INDIANAPOLIS – To some, it might have sounded brash.
Ask those that play the position or coach it, and any other mindset would be a sign of caution.
D'Joun Smith is a cornerback, and exuding confidence is a must.
"Under the right tutelage and the right coach that's going to make my technique even better, I'm probably going to be the best cornerback to play the game," Smith said after being drafted by the Colts earlier this month.
Chuck Pagano, who is a veteran of coaching defensive backs at the NFL level, is just fine with Smith's assertion.
"You don't want a meek kind of milquetoast type of guy sitting there," Pagano says of cornerbacks. "This sucker was on the edge of the seat in his (Combine) interview. When he came in, it was all business.
"This guy truly believes. At the time when we asked him who the best corner in the draft this year and he said, 'It's me.' He plays with a chip on his shoulder. It's because I think everybody's probably told this kid you're too short, you're too this, you're too that. He plays with a chip on his shoulder, and he's got great confidence. You have to have it to play that position."
Smith has walked into a Colts cornerbacks room, and a defensive backfield in general, filled with veteran experience.
That opportunity to be a sponge isn't lost on the 5-11, 190-pound rookie.
"When you have these veterans who have been in the game for a long period of time, they put your wisdom to you," Smith said. "It makes it easier when you've got them on your side to grasp the concepts the coaches are teaching.
"They take us to the simulator, make sure we get the play calls down. I know this team is all on one accord. We want to go win a Super Bowl and the guys are just bringing us in and is helping the transition even more."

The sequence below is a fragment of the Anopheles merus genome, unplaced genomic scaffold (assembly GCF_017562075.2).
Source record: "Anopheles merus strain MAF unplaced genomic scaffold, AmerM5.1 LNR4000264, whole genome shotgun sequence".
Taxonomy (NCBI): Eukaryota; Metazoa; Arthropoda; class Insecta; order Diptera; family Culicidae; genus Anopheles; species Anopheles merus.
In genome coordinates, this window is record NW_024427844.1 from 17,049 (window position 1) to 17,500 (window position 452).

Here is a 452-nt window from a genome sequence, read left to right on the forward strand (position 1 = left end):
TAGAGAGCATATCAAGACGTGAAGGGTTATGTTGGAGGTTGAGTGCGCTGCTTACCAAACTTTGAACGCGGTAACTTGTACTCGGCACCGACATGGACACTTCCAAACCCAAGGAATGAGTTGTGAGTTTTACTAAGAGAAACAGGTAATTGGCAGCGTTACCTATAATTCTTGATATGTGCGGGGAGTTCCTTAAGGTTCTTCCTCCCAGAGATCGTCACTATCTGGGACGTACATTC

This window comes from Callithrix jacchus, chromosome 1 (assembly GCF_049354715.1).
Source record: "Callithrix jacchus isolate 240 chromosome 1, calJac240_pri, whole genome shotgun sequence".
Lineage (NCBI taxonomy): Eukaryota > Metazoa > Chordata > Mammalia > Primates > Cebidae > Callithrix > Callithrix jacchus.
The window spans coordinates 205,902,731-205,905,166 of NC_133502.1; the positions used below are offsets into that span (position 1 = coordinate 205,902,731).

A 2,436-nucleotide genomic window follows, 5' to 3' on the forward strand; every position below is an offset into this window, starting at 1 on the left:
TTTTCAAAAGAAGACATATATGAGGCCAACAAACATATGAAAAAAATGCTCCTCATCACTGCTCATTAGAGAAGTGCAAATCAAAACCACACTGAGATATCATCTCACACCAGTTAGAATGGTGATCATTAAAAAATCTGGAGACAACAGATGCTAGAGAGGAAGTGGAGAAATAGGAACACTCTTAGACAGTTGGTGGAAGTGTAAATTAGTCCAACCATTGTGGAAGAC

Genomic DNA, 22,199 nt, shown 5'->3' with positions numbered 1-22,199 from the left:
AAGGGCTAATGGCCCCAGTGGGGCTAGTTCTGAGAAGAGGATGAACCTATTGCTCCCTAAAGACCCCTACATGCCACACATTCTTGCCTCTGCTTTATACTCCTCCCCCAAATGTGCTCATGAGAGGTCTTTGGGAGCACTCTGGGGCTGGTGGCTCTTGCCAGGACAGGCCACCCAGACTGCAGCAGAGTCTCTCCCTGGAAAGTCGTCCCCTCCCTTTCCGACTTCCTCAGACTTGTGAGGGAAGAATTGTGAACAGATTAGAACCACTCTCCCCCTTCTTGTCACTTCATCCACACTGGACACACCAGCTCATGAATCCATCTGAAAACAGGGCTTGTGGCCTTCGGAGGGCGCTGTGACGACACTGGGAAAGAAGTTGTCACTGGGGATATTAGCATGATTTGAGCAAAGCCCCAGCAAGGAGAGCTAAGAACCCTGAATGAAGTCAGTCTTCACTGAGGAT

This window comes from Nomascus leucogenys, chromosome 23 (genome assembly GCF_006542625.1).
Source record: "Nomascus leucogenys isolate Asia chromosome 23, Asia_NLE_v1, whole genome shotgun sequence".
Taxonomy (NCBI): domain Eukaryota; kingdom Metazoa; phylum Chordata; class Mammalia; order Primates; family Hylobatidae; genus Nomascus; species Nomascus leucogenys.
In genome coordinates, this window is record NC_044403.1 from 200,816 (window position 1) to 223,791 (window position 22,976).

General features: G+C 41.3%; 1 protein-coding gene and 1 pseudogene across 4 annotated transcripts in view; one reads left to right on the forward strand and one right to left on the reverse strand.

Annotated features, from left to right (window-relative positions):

If the Colts defensive backfield runs out a starting lineup of Vontae Davis, Greg Toler, Mike Adams and Dwight Lowery come Week One, that quartet has 30 years and 393 career games of NFL experience.
With Darius Butler (another veteran) in the nickel, Smith knows his immediate playing time in 2015 could begin as a core special teams player.
However, if one of those cornerbacks goes down, Smith could quickly go from mainly a special teamer to hardly coming off the field defensively.
"That's why we've got to get everybody ready," Adams said of Smith.
"We do a lot of things just to get the guys ready, on our own. 'Hey, what is this, this and this?' That's what will help the young guys come a long way and make them feel comfortable because guys usually don't do that. We could sabotage them. 'He's trying to come for my job so I ain't telling them nothing.' It's not that kind of thing. We are all in this together trying to get this Super Bowl."
During the Colts rookie mini-camp, Smith lined up on the right, left and in the slot defensively, beginning his preparation amongst a secondary with plenty of knowledge.
"I love DJ's attitude," Toler said last week. "He's come in here willing to learn. All the guys told him if you have any questions we are more than willing to help him. He's just hungry. We love that.
"With offenses spreading the ball more with four receivers, five receivers, he's got to be ready."
Organized Team Activities (OTA) - Week 5 - Part 1